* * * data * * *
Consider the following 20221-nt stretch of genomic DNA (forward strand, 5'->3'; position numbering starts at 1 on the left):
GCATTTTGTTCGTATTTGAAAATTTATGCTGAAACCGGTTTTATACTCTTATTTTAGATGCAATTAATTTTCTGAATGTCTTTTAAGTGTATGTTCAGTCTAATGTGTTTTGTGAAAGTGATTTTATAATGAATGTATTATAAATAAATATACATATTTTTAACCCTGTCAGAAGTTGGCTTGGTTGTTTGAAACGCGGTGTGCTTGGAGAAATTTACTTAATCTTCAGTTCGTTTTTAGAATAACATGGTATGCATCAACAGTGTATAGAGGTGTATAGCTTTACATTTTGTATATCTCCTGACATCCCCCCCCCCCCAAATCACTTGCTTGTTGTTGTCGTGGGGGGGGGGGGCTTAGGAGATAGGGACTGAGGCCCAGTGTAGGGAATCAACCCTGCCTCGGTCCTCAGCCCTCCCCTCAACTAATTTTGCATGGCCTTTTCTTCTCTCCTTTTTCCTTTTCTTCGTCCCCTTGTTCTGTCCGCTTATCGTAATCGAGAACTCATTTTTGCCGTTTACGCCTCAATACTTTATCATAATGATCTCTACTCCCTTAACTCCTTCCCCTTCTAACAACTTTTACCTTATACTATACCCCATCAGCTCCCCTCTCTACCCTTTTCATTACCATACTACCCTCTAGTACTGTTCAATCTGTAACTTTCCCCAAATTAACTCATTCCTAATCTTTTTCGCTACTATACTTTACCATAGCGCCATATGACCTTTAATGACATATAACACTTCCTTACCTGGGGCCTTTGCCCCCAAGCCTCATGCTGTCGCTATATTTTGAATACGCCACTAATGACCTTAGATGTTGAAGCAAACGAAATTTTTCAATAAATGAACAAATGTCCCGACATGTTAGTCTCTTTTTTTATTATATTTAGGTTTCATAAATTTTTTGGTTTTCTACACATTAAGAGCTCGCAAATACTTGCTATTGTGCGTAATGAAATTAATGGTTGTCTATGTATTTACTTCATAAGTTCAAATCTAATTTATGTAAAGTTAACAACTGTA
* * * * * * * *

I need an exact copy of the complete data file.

Consider the following 20221-nt stretch of genomic DNA (forward strand, 5'->3'; position numbering starts at 1 on the left):
GCATTTTGTTCGTATTTGAAAATTTATGCTGAAACCGGTTTTATACTCTTATTTTAGATGCAATTAATTTTCTGAATGTCTTTTAAGTGTATGTTCAGTCTAATGTGTTTTGTGAAAGTGATTTTATAATGAATGTATTATAAATAAATATACATATTTTTAACCCTGTCAGAAGTTGGCTTGGTTGTTTGAAACGCGGTGTGCTTGGAGAAATTTACTTAATCTTCAGTTCGTTTTTAGAATAACATGGTATGCATCAACAGTGTATAGAGGTGTATAGCTTTACATTTTGTATATCTCCTGACATCCCCCCCCCCCCAAATCACTTGCTTGTTGTTGTCGTGGGGGGGGGGGGCTTAGGAGATAGGGACTGAGGCCCAGTGTAGGGAATCAACCCTGCCTCGGTCCTCAGCCCTCCCCTCAACTAATTTTGCATGGCCTTTTCTTCTCTCCTTTTTCCTTTTCTTCGTCCCCTTGTTCTGTCCGCTTATCGTAATCGAGAACTCATTTTTGCCGTTTACGCCTCAATACTTTATCATAATGATCTCTACTCCCTTAACTCCTTCCCCTTCTAACAACTTTTACCTTATACTATACCCCATCAGCTCCCCTCTCTACCCTTTTCATTACCATACTACCCTCTAGTACTGTTCAATCTGTAACTTTCCCCAAATTAACTCATTCCTAATCTTTTTCGCTACTATACTTTACCATAGCGCCATATGACCTTTAATGACATATAACACTTCCTTACCTGGGGCCTTTGCCCCCAAGCCTCATGCTGTCGCTATATTTTGAATACGCCACTAATGACCTTAGATGTTGAAGCAAACGAAATTTTTCAATAAATGAACAAATGTCCCGACATGTTAGTCTCTTTTTTTATTATATTTAGGTTTCATAAATTTTTTGGTTTTCTACACATTAAGAGCTCGCAAATACTTGCTATTGTGCGTAATGAAATTAATGGTTGTCTATGTATTTACTTCATAAGTTCAAATCTAATTTATGTAAAGTTAACAACTGTA